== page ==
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How to invest

Bond markets

Bond markets tend not to see big swings in value like stock markets do. But they do fluctuate, thanks mostly to changes in interest rates.
7 minute read

Points to know

  • As interest rates change, the values of bonds will fluctuate.
  • The bond markets are affected more by the interest rate environment than anything else.
  • Bonds are traded over the counter, not on exchanges.

A place to buy & sell bonds

To understand how the bond markets work, remember that a bond essentially represents an IOU—a promise to repay a loan on a certain date, along with specified interest payments along the way.

Prices and interest rates for an individual bond depend on a variety of factors, including positive or negative news about the issuer or changes in its credit rating.

But at a higher level, returns in the bond markets are much more related to interest rate changes—and perceptions about what will happen to interest rates in the future.

Why do interest rate changes move bond prices?

Imagine you loan your friend Jen $1,000. She agrees to pay you back in 1 year. She'll also give you monthly interest payments at a 5% interest rate. (So you'll earn $50 during the year.)

Then your friend Tom starts offering $1,000 loans at a 4% interest rate. You feel pretty good, because your loan is making you more money than what Tom's getting.

In fact, your loan is so attractive in comparison that if you want to sell it to someone—give them the rights to collect the interest payments and the $1,000 at the end of the year—you can actually charge a premium.

As you can see, when interest rates fall, the prices of existing bonds go up. And when interest rates rise, the opposite happens: If your loan is earning you less money than someone could make by giving a brand-new loan, they're going to pay less to buy your loan.

Why are bond markets more stable than stock markets?

You may be wondering why the values of stocks issued by certain companies will fluctuate much more than bonds issued by the same companies.

When companies issue bonds, they're contractually obligated to make the specified interest payments as promised, and to return the face value when the bond matures.

Defaulting on a bond is serious and will typically force a company into bankruptcy. (Even when a company goes bankrupt, bondholders will be repaid using company assets, if available.) So companies place a high priority on making timely bond payments.

Because the terms of a specific bond are known in advance, the value of that bond will usually fluctuate in a relatively narrow range as compared with stocks.

What else can shake up bond markets?

When investors are running scared from volatility in the stock market, they often move money into bonds. This pushes bond prices up, and (as we learned above) yields down.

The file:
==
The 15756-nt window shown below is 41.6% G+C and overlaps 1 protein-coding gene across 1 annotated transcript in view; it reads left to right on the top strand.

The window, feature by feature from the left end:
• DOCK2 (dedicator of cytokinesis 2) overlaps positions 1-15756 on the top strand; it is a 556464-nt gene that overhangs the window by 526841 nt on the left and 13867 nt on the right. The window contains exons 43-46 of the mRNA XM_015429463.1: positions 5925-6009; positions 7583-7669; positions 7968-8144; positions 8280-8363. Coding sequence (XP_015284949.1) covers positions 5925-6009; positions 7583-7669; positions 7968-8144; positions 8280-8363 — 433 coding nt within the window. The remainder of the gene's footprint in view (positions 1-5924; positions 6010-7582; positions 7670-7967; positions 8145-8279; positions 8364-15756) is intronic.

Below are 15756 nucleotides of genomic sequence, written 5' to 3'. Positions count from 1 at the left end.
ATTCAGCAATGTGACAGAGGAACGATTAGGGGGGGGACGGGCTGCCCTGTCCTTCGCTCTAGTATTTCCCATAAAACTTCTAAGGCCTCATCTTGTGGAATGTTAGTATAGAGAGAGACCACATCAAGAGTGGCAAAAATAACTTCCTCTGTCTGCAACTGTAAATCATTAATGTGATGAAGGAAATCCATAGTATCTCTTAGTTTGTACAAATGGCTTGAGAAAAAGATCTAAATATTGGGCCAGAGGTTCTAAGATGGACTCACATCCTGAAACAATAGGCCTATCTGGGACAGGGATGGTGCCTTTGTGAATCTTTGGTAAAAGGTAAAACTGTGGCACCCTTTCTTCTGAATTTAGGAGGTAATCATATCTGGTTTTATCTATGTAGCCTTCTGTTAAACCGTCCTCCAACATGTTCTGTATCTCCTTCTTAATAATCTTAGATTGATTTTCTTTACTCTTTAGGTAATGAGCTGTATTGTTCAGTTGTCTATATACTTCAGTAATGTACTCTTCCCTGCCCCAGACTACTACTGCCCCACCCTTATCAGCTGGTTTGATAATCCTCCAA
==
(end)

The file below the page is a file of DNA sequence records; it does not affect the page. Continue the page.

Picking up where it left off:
Also, when expectations for future inflation are extremely low, this can cause a scenario in the bond markets known as an "inverted yield curve."

Normally, bonds with longer maturities have to offer higher interest rates to entice investors into tying up their money for a long time.

When the yield curve is inverted, bonds with shorter durations have to offer higher interest rates. This is because investors prefer to lock in the current yield for as long as possible, on the assumption that it will be a long time before yields are as good again.

Where & how are bonds traded?

Bond traders specialize in a certain type of bond—Treasuries, municipal bonds, or corporate bonds. Unlike with the stock market, there's no centralized exchange for bonds. All trading is done between individuals, so there's no giant "bond ticker" to show you trades in real time.

Because of the lack of transparency with bonds as compared with stocks, many or most investors could be better off if they invest in bonds through mutual funds or ETFs (exchange-traded funds) rather than by buying individual bonds.

As with stocks, there are many bond indexes that measure different types of bonds, but unlike with stocks, they're not widely reported in the general media. The benchmark number you're most likely to see is the current yield of the 10-year Treasury.

See how investing in bonds can give you income & stability

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Talk with one of our investment specialists

Call 800-962-5028

Monday through Friday
8 a.m. to 8 p.m., Eastern time


Ready to start?

All investing is subject to risk, including the possible loss of the money you invest.

Bonds and bond funds are subject to the risk that an issuer will fail to make payments on time and that bond prices will decline because of rising interest rates or negative perceptions of an issuer's ability to make payments. Investments in bonds are subject to interest rate, credit, and inflation risk.